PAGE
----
time I thought of joining hands to dance with everyone in a circle, I envisioned my hem coming completely undone, shreds of
tape tearing loose and tumbling down as my friend Pat stopped mid-kick, pointed at the tape and shrieked, “Are you out
of your mind?”
By the time the salad course was being served, I could stand the worry no longer. Besides,
those two cocktails I’d downed had managed to run their course, and I had no choice but to make a pit stop. As I stood
and hobbled to the ladies room, I awkwardly tucked two telltale tabs of crinkled packing tape back under my dress, hoping
no one was paying attention in case they slipped out again as I crossed the vast reception hall.
Then I sequestered myself in an
empty bathroom stall, where to my complete horror I felt the entire length of tape detach as I gently lifted the dress’s
Now what was I going to do?!?
I had considered bringing along the roll of tape and a pair of scissors, just in case I needed to make repairs during
the event, but neither had fit into my tiny evening bag. So I had been obliged to leave them behind.
Yet the main strip of tape I had
used on the dress had lost its tackiness almost entirely and could not realistically be reattached with any real hope that
it would hold.
Was I going to spend the remaining hours of the reception hiding in the bathroom?
I stood inside the stall in total
terror, wondering what I could possibly do now while waiting for a pair of guests to finish having a lengthy conversation
about their haircuts. Then, the moment that they finally exited, I did the only thing that I could do.
I reached beneath the dress, and in one fell swoop loudly dislodged the entire length of tape around the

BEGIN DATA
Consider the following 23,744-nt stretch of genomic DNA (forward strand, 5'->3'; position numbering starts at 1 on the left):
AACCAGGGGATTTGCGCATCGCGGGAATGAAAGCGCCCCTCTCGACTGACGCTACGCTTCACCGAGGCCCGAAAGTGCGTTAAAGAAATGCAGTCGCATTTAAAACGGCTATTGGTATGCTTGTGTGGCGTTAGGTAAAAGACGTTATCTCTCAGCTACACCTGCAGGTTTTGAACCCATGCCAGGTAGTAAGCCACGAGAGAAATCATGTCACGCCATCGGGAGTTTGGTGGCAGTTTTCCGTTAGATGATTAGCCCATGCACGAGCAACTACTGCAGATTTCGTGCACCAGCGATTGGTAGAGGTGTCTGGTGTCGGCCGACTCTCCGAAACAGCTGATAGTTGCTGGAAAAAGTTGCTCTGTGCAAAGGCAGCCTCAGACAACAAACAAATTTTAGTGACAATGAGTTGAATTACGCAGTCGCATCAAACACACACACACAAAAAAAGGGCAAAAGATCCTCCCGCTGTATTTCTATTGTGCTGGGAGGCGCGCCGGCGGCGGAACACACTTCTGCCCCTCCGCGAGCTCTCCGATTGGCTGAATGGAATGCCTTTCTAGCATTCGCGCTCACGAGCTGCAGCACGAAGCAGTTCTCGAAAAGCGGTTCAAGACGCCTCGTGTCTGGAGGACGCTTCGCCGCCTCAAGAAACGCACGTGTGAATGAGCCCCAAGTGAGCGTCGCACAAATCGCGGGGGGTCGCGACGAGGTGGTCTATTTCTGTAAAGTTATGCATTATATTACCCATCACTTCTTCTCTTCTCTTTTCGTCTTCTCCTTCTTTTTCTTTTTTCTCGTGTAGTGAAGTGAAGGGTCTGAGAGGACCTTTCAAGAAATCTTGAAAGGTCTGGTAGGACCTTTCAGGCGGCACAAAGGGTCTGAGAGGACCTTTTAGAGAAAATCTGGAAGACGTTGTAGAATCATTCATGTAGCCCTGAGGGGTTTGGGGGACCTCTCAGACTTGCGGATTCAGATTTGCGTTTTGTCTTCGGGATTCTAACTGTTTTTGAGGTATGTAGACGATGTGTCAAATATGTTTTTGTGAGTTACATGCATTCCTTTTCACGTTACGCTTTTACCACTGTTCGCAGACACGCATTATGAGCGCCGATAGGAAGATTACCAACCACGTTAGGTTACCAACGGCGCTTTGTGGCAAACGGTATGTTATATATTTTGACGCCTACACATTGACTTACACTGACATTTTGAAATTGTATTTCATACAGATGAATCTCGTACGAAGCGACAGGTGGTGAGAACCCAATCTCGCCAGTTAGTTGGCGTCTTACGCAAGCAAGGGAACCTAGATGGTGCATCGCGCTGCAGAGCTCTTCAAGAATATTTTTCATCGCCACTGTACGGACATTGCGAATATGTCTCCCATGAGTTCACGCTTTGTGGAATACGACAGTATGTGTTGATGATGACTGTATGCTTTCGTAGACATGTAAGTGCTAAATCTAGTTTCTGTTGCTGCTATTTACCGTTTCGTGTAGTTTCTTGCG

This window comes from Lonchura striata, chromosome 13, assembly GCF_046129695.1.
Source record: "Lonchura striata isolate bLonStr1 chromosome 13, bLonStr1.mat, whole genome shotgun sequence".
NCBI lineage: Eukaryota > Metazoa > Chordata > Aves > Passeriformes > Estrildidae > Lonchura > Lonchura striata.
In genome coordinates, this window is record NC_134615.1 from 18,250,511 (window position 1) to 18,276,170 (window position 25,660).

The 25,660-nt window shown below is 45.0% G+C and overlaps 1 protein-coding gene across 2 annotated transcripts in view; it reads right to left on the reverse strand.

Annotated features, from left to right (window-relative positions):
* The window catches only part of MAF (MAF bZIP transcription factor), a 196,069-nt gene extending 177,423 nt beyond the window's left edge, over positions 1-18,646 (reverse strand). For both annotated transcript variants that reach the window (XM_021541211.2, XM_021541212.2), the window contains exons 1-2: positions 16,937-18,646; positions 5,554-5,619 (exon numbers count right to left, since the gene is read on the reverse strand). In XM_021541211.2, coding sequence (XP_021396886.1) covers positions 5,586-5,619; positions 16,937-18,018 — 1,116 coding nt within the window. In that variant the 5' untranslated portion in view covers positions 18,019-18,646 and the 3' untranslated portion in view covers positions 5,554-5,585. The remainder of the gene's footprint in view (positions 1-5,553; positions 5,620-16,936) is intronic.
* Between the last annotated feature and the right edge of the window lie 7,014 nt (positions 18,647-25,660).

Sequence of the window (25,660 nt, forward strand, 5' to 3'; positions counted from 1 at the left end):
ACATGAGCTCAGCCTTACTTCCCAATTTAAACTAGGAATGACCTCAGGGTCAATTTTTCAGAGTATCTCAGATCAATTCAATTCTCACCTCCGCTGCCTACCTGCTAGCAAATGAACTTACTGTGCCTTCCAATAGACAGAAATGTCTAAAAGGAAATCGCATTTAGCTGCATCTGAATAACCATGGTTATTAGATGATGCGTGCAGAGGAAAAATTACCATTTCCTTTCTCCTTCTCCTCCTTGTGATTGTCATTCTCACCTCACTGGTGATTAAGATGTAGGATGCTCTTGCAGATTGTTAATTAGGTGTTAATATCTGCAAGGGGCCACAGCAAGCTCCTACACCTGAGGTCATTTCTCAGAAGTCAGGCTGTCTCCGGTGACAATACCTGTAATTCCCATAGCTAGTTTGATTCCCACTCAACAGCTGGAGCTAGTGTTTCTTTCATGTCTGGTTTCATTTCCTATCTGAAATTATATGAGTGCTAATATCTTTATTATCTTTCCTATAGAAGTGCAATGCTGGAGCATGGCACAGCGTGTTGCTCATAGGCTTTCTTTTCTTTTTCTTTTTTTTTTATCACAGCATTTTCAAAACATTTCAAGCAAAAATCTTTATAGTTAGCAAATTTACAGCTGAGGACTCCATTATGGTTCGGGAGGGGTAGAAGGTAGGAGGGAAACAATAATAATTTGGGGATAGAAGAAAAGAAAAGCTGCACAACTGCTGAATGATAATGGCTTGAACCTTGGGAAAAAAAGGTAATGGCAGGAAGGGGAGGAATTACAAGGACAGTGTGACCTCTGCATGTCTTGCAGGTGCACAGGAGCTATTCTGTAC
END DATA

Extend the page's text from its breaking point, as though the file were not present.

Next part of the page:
bottom of the dress, wadding it up into a tight ball in my fist.
Then I dashed out, tossed it into the trash,
and surveyed myself in the mirror.
It was not good. No, not good at all. It was actually even worse than
There was a distinct ridge all the way around the bottom of the dress where I had ironed
it at its new length, and the four inches of extra material hung down from there.
I looked, in a word, ridiculous.
But what choice did I have other than to go with it? I couldn’t stay in the ladies room one moment longer. It would
be hard enough to explain where I’d been for the past 10 minutes while everyone else was devouring their salads.
I emerged to find the rest of the guests in rapt attention as the father of the groom gave his toast. Reluctant to call
any more attention to myself than necessary, I slunk slowly over to girls’ table, which was on the near side of the
room against the wall. Allegra would be my test market. My fashion police. My guinea pig in green satin.
“How bad is this?” I whispered discreetly when I had reached her side.
“Is what?” she asked,
still engrossed in the toast and genuinely perplexed.
I lowered my glance decisively in the direction of my knees, then
up again at her.
“This,” I said. Then I stepped back a foot or so to give her the full-length view.
Shifting her eyes from Brian’s father for barely a second, she surveyed the damage, then shrugged. “You’re
fine,” she replied.
Was she out of her mind?
“Are you sure?” I whispered.
She gave me a quick once-over one more time, then another reassuring nod. “Fine,” she repeated. “Don’t
worry about it. It actually looks kind of funky.”
Armed with her rare seal of approval, I dared to return to my table
as soon as the toast was over and everyone had finished raising their glasses. I braced myself for an onslaught of ridicule,
but Pat didn’t say one word. No one even asked where I’d been.
So I proceeded to wolf down my
salad, followed by the very ample main course. (My husband and I had both opted for the fish, although the chicken also looked
Then, as the DJ played the opening strains of “Hava Nagillah,” Pat caught my eye. “Let’s
do this!” she exclaimed.
So we and our husbands stormed the dance floor, linking hands as we spun in one direction,
then the other, surrounding the grinning bride and groom as they were lifted high into the air in chairs. Then we clapped